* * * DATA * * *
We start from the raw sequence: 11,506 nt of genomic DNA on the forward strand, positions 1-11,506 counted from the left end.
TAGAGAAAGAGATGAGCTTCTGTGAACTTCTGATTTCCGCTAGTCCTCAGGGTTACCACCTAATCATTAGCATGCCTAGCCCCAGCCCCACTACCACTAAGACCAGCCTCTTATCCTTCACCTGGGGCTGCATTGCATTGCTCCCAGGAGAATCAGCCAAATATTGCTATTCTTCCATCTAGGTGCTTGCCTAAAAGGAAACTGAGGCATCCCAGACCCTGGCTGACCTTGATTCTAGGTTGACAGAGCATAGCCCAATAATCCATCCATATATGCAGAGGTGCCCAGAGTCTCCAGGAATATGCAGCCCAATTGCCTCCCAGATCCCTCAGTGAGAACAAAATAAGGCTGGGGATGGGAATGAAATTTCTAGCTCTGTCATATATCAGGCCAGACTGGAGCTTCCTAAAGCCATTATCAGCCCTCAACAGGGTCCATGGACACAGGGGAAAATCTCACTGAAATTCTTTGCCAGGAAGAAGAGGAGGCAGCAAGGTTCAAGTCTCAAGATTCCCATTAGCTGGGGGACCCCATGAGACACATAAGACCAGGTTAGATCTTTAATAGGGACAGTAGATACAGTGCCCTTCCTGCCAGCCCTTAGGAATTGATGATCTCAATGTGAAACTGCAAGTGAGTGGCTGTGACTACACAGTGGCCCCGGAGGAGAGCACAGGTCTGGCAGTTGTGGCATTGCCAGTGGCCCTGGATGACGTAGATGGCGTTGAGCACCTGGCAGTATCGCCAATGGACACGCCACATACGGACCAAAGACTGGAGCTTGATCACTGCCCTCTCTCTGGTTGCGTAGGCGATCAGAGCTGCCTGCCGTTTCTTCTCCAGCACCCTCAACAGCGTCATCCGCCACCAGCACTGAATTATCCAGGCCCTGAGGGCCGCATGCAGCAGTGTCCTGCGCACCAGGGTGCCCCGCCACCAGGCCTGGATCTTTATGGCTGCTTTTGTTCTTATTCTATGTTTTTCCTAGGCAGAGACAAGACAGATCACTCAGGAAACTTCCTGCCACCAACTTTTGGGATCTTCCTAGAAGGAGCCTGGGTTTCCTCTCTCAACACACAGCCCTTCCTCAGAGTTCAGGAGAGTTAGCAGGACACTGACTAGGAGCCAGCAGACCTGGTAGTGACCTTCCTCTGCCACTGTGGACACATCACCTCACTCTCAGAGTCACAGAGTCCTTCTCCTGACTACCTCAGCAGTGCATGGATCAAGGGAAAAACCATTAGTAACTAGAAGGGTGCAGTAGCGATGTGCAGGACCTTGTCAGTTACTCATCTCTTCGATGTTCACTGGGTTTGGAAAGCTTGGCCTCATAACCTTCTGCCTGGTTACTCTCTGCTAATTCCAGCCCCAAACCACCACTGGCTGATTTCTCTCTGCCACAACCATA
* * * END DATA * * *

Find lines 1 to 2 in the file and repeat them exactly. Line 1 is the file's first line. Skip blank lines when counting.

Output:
We start from the raw sequence: 11,506 nt of genomic DNA on the forward strand, positions 1-11,506 counted from the left end.
TAGAGAAAGAGATGAGCTTCTGTGAACTTCTGATTTCCGCTAGTCCTCAGGGTTACCACCTAATCATTAGCATGCCTAGCCCCAGCCCCACTACCACTAAGACCAGCCTCTTATCCTTCACCTGGGGCTGCATTGCATTGCTCCCAGGAGAATCAGCCAAATATTGCTATTCTTCCATCTAGGTGCTTGCCTAAAAGGAAACTGAGGCATCCCAGACCCTGGCTGACCTTGATTCTAGGTTGACAGAGCATAGCCCAATAATCCATCCATATATGCAGAGGTGCCCAGAGTCTCCAGGAATATGCAGCCCAATTGCCTCCCAGATCCCTCAGTGAGAACAAAATAAGGCTGGGGATGGGAATGAAATTTCTAGCTCTGTCATATATCAGGCCAGACTGGAGCTTCCTAAAGCCATTATCAGCCCTCAACAGGGTCCATGGACACAGGGGAAAATCTCACTGAAATTCTTTGCCAGGAAGAAGAGGAGGCAGCAAGGTTCAAGTCTCAAGATTCCCATTAGCTGGGGGACCCCATGAGACACATAAGACCAGGTTAGATCTTTAATAGGGACAGTAGATACAGTGCCCTTCCTGCCAGCCCTTAGGAATTGATGATCTCAATGTGAAACTGCAAGTGAGTGGCTGTGACTACACAGTGGCCCCGGAGGAGAGCACAGGTCTGGCAGTTGTGGCATTGCCAGTGGCCCTGGATGACGTAGATGGCGTTGAGCACCTGGCAGTATCGCCAATGGACACGCCACATACGGACCAAAGACTGGAGCTTGATCACTGCCCTCTCTCTGGTTGCGTAGGCGATCAGAGCTGCCTGCCGTTTCTTCTCCAGCACCCTCAACAGCGTCATCCGCCACCAGCACTGAATTATCCAGGCCCTGAGGGCCGCATGCAGCAGTGTCCTGCGCACCAGGGTGCCCCGCCACCAGGCCTGGATCTTTATGGCTGCTTTTGTTCTTATTCTATGTTTTTCCTAGGCAGAGACAAGACAGATCACTCAGGAAACTTCCTGCCACCAACTTTTGGGATCTTCCTAGAAGGAGCCTGGGTTTCCTCTCTCAACACACAGCCCTTCCTCAGAGTTCAGGAGAGTTAGCAGGACACTGACTAGGAGCCAGCAGACCTGGTAGTGACCTTCCTCTGCCACTGTGGACACATCACCTCACTCTCAGAGTCACAGAGTCCTTCTCCTGACTACCTCAGCAGTGCATGGATCAAGGGAAAAACCATTAGTAACTAGAAGGGTGCAGTAGCGATGTGCAGGACCTTGTCAGTTACTCATCTCTTCGATGTTCACTGGGTTTGGAAAGCTTGGCCTCATAACCTTCTGCCTGGTTACTCTCTGCTAATTCCAGCCCCAAACCACCACTGGCTGATTTCTCTCTGCCACAACCATA